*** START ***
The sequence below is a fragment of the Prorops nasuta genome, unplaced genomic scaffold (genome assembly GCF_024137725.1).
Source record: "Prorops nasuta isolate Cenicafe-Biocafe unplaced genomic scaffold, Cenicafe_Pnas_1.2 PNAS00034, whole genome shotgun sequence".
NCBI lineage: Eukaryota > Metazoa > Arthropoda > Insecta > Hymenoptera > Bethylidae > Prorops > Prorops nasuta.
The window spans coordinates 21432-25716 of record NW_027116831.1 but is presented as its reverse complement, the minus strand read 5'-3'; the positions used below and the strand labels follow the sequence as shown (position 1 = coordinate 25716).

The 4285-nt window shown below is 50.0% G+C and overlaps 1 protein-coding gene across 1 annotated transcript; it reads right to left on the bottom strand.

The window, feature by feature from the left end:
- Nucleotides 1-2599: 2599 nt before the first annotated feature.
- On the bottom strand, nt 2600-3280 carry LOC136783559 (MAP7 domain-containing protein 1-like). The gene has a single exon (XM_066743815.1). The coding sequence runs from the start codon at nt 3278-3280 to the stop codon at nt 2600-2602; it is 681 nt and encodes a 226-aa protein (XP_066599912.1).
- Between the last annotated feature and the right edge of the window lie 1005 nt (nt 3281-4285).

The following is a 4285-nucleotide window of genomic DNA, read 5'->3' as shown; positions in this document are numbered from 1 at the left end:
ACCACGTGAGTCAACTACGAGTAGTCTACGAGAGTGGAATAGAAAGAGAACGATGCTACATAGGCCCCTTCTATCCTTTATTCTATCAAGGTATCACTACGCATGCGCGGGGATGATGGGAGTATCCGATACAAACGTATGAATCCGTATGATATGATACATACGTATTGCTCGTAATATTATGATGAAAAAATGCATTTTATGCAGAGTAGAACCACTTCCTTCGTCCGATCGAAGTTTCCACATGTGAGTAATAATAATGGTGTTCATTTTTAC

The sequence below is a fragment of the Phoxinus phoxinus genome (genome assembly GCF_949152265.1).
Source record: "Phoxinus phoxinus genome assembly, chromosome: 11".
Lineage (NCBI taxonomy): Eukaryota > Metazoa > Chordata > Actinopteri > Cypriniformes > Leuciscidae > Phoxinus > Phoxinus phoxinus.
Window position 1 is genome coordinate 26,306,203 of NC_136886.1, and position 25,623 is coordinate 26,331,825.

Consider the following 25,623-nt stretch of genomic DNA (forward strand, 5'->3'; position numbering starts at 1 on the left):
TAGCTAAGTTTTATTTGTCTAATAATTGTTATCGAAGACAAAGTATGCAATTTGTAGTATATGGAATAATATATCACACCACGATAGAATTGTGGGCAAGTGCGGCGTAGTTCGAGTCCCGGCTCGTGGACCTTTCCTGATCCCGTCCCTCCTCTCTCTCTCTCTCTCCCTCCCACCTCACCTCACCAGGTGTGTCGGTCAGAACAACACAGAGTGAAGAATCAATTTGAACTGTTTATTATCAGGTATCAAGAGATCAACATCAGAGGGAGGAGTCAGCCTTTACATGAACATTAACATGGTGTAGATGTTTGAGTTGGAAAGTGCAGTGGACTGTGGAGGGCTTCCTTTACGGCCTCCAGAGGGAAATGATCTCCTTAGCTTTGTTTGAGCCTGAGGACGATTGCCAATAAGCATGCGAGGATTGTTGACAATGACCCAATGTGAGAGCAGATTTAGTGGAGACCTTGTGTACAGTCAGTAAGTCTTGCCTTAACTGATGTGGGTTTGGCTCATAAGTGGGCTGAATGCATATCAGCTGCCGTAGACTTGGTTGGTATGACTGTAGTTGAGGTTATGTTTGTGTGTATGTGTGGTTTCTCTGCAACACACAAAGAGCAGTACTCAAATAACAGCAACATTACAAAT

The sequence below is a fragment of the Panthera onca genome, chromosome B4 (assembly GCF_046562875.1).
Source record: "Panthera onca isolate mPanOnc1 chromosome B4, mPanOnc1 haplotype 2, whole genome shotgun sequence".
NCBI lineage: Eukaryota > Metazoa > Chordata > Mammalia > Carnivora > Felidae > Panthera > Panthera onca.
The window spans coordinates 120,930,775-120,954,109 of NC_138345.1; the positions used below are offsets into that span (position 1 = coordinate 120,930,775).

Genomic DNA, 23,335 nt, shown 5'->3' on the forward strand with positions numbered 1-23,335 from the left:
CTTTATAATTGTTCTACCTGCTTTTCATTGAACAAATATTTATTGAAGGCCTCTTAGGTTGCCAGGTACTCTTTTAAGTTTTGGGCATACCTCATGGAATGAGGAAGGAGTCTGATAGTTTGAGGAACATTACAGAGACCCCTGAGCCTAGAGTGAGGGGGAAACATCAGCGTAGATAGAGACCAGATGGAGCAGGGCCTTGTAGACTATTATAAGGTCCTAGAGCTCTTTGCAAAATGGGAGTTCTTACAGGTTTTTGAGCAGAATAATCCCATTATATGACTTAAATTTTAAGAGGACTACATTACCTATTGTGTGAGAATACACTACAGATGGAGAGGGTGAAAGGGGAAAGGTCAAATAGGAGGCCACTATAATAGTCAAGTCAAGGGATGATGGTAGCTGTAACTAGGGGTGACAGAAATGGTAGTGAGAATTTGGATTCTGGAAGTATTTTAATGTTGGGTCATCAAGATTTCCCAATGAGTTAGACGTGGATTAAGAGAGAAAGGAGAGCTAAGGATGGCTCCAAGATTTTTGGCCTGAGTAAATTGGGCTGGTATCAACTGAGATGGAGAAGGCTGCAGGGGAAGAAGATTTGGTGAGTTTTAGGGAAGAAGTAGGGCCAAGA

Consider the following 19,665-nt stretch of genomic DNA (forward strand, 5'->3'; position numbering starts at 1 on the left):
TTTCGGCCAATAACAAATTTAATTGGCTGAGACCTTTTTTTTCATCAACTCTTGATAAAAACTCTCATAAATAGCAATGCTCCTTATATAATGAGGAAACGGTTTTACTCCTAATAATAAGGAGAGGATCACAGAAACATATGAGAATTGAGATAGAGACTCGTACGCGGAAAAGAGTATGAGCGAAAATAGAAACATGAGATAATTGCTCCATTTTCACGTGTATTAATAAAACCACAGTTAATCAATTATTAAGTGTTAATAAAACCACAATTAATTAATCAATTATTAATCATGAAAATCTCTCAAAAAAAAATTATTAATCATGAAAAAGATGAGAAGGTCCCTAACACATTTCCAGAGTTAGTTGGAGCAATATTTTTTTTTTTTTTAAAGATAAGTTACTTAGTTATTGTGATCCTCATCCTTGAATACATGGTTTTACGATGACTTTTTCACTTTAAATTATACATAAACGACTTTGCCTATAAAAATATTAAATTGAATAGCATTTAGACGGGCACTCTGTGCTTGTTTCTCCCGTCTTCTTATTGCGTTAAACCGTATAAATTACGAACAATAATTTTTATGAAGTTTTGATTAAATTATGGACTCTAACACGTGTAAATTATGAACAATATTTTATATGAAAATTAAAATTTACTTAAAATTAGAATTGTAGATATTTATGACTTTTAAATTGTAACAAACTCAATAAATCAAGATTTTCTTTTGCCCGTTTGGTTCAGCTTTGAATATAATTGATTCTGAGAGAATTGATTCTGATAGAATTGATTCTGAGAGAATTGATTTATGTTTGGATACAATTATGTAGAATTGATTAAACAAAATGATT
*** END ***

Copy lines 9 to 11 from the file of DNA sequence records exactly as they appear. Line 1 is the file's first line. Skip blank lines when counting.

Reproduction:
- Between the last annotated feature and the right edge of the window lie 1005 nt (nt 3281-4285).

The following is a 4285-nucleotide window of genomic DNA, read 5'->3' as shown; positions in this document are numbered from 1 at the left end:
ACCACGTGAGTCAACTACGAGTAGTCTACGAGAGTGGAATAGAAAGAGAACGATGCTACATAGGCCCCTTCTATCCTTTATTCTATCAAGGTATCACTACGCATGCGCGGGGATGATGGGAGTATCCGATACAAACGTATGAATCCGTATGATATGATACATACGTATTGCTCGTAATATTATGATGAAAAAATGCATTTTATGCAGAGTAGAACCACTTCCTTCGTCCGATCGAAGTTTCCACATGTGAGTAATAATAATGGTGTTCATTTTTAC